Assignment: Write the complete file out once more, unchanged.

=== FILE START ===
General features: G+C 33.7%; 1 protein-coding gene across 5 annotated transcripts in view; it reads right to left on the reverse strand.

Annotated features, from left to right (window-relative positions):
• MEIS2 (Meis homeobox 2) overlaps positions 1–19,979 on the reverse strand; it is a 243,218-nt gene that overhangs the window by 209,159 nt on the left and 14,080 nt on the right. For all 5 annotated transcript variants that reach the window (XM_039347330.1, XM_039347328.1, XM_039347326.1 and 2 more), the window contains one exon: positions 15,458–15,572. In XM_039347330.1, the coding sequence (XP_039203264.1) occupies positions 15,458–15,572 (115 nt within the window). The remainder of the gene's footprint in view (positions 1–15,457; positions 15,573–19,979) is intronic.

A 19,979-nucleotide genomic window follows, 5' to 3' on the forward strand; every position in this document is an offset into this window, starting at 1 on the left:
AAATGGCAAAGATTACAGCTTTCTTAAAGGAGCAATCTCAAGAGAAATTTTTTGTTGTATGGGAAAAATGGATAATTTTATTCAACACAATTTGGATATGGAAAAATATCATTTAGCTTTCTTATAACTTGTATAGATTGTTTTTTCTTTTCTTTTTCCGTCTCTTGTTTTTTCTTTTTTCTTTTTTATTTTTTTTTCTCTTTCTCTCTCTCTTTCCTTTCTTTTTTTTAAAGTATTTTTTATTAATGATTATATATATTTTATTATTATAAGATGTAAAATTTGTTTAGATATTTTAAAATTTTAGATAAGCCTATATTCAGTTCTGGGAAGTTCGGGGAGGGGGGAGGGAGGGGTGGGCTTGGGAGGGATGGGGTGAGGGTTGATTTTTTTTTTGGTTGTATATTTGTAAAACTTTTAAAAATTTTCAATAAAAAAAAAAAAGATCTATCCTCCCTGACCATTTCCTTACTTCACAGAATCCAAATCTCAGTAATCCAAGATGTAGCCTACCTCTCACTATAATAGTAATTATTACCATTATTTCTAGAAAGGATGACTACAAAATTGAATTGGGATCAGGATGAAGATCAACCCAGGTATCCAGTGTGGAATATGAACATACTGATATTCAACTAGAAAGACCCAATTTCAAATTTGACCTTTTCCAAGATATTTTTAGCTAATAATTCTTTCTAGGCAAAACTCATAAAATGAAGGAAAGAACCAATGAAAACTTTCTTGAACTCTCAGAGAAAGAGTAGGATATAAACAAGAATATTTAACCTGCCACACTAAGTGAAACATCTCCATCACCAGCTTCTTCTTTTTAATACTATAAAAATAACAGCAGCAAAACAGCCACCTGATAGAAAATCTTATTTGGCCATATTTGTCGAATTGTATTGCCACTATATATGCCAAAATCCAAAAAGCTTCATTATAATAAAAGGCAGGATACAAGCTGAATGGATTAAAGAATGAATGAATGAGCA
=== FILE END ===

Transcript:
General features: G+C 33.7%; 1 protein-coding gene across 5 annotated transcripts in view; it reads right to left on the reverse strand.

Annotated features, from left to right (window-relative positions):
• MEIS2 (Meis homeobox 2) overlaps positions 1–19,979 on the reverse strand; it is a 243,218-nt gene that overhangs the window by 209,159 nt on the left and 14,080 nt on the right. For all 5 annotated transcript variants that reach the window (XM_039347330.1, XM_039347328.1, XM_039347326.1 and 2 more), the window contains one exon: positions 15,458–15,572. In XM_039347330.1, the coding sequence (XP_039203264.1) occupies positions 15,458–15,572 (115 nt within the window). The remainder of the gene's footprint in view (positions 1–15,457; positions 15,573–19,979) is intronic.

A 19,979-nucleotide genomic window follows, 5' to 3' on the forward strand; every position in this document is an offset into this window, starting at 1 on the left:
AAATGGCAAAGATTACAGCTTTCTTAAAGGAGCAATCTCAAGAGAAATTTTTTGTTGTATGGGAAAAATGGATAATTTTATTCAACACAATTTGGATATGGAAAAATATCATTTAGCTTTCTTATAACTTGTATAGATTGTTTTTTCTTTTCTTTTTCCGTCTCTTGTTTTTTCTTTTTTCTTTTTTATTTTTTTTTCTCTTTCTCTCTCTCTTTCCTTTCTTTTTTTTAAAGTATTTTTTATTAATGATTATATATATTTTATTATTATAAGATGTAAAATTTGTTTAGATATTTTAAAATTTTAGATAAGCCTATATTCAGTTCTGGGAAGTTCGGGGAGGGGGGAGGGAGGGGTGGGCTTGGGAGGGATGGGGTGAGGGTTGATTTTTTTTTTGGTTGTATATTTGTAAAACTTTTAAAAATTTTCAATAAAAAAAAAAAAGATCTATCCTCCCTGACCATTTCCTTACTTCACAGAATCCAAATCTCAGTAATCCAAGATGTAGCCTACCTCTCACTATAATAGTAATTATTACCATTATTTCTAGAAAGGATGACTACAAAATTGAATTGGGATCAGGATGAAGATCAACCCAGGTATCCAGTGTGGAATATGAACATACTGATATTCAACTAGAAAGACCCAATTTCAAATTTGACCTTTTCCAAGATATTTTTAGCTAATAATTCTTTCTAGGCAAAACTCATAAAATGAAGGAAAGAACCAATGAAAACTTTCTTGAACTCTCAGAGAAAGAGTAGGATATAAACAAGAATATTTAACCTGCCACACTAAGTGAAACATCTCCATCACCAGCTTCTTCTTTTTAATACTATAAAAATAACAGCAGCAAAACAGCCACCTGATAGAAAATCTTATTTGGCCATATTTGTCGAATTGTATTGCCACTATATATGCCAAAATCCAAAAAGCTTCATTATAATAAAAGGCAGGATACAAGCTGAATGGATTAAAGAATGAATGAATGAGCA